Welcome to Week 2 of our holiday series 🎁!
This week is all about learning new skills that can help you ease anxiety throughout the holidays.
Below you will find a list of skills and resources that has been found to be helpful in tackling social anxiety — all of them are things you can practice on your own and with others.
❤️ Practicing Self-Compassion
As we shared in this post, research shows that self-compassion can help with social anxiety by increasing our ability to regulate our nervous system and take more compassionate control of our mental health.
There are many ways to practice self-compassion but we created two exercises that take less than 5 minutes and can help with low mood or self-criticism:
- Quick self-compassion is an exercise that will teach you a simple thought experiment you can use to generate more compassion for yourself. CLICK HERE
- Inner Critic to Coach is exercise that will guide you to reframe a self-critical thought into a more supportive one. CLICK HERE
👀 Making Eye Contact & 🙂 Smiling
Making and maintaining eye contact can often be challenging when we feel anxious. It can feel really vulnerable and intense, particularly if we’re very concerned about how we might be perceived.
However, making eye contact can actually help us decrease anxiety because it allows to notice what the other person is feeling and challenge our negative assumptions. When we allow our anxiety to peak and see it through, it usually decreases naturally as we get more used to the situation.
So, here are some tips:
- Practice with a mirror at home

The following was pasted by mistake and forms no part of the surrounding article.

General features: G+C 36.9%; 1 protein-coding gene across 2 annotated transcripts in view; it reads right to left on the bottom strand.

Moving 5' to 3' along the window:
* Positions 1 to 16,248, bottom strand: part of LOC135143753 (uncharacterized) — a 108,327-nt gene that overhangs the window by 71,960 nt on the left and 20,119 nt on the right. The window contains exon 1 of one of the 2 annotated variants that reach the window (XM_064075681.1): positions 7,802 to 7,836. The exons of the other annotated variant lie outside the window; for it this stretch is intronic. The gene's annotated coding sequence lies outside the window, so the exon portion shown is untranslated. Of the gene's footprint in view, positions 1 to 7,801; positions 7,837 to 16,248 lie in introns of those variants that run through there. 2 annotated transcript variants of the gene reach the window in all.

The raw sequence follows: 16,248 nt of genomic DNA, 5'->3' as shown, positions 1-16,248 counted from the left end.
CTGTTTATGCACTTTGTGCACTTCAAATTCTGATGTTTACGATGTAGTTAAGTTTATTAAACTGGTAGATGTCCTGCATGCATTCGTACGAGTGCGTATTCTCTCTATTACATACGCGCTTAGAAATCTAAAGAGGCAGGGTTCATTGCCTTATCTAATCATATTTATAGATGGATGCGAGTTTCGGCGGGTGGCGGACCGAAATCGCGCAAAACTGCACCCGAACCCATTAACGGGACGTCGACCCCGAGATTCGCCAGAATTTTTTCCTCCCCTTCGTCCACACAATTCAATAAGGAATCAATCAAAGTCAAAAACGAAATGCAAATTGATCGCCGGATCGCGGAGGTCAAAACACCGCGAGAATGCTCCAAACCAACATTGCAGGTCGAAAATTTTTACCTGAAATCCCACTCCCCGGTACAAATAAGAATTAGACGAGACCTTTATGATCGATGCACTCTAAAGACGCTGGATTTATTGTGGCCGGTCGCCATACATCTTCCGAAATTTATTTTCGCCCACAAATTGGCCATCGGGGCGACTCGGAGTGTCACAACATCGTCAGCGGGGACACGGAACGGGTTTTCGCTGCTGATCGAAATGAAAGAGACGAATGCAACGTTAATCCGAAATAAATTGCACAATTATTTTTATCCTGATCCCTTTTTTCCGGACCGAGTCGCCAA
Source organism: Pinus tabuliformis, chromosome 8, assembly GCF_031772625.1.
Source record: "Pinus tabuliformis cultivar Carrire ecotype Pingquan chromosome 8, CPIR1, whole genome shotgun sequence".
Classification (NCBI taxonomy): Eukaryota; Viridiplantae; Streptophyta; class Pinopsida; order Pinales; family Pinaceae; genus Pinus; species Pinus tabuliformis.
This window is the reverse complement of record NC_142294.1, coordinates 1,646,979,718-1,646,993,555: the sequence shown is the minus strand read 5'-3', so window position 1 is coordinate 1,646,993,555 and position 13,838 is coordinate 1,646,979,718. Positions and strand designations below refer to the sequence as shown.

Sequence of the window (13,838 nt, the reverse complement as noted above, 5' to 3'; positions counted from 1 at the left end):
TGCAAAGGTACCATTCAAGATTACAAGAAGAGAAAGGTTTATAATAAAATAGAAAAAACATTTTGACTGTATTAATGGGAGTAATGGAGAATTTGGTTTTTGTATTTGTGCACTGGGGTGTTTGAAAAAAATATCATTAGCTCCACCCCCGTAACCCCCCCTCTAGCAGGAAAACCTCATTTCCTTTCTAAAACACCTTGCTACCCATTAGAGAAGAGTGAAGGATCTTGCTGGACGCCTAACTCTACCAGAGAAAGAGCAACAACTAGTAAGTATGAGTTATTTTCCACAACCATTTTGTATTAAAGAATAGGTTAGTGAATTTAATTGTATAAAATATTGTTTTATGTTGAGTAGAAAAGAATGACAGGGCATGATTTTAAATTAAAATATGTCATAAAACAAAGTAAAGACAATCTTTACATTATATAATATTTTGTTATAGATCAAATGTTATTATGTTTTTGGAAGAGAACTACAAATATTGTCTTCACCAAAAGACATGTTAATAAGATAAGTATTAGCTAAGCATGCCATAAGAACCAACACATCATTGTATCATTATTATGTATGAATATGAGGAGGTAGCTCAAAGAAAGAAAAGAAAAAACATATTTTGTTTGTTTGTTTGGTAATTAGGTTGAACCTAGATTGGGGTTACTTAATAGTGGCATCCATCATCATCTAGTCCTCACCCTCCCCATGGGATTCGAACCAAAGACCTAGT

- Look into the other person’s eyes (or your eyes in the mirror) gently for 4 to 5 seconds before slowly looking away
- Instead of only looking directly into the eye, shift your gaze between the eye and mouth area
- Once you feel like you’re ready, please consider initiating small talk. Here are some icebreakers that you might helpful to start a conversation.
👂Active listening & 🪞Reflecting Back
When we worry about what the other person thinks of us or focus on our physical symptoms of anxiety, we might miss out on what the other person is saying. The skill of actively listening and reflecting back can help us focus our attention away from ourselves and on the other person which has been shown to reduce anxiety.
In order to practice active listening, try to stay present in the interaction and then try reflecting it back starting with phrases like:
- It seems that you are saying …
- What I hear you say is…
- It seems that you want to…
- Are you saying that… ?
To help you practice this before the holiday gatherings, we prepared a short audio clip where you will hear someone speaking about what they like to cook for 30 seconds.
Find a quiet spot where you won’t be disturbed, try to actively listen to them and then try to reflect it back using the phrases above. CLICK HERE.
We hope you find these helpful and something that you will find worth practicing at upcoming social events throughout the holidays.
Over the next few days we’re going to share a couple of real stories from our community talking about the things that help them ease anxiety during the holidays 🎄🎄🎄.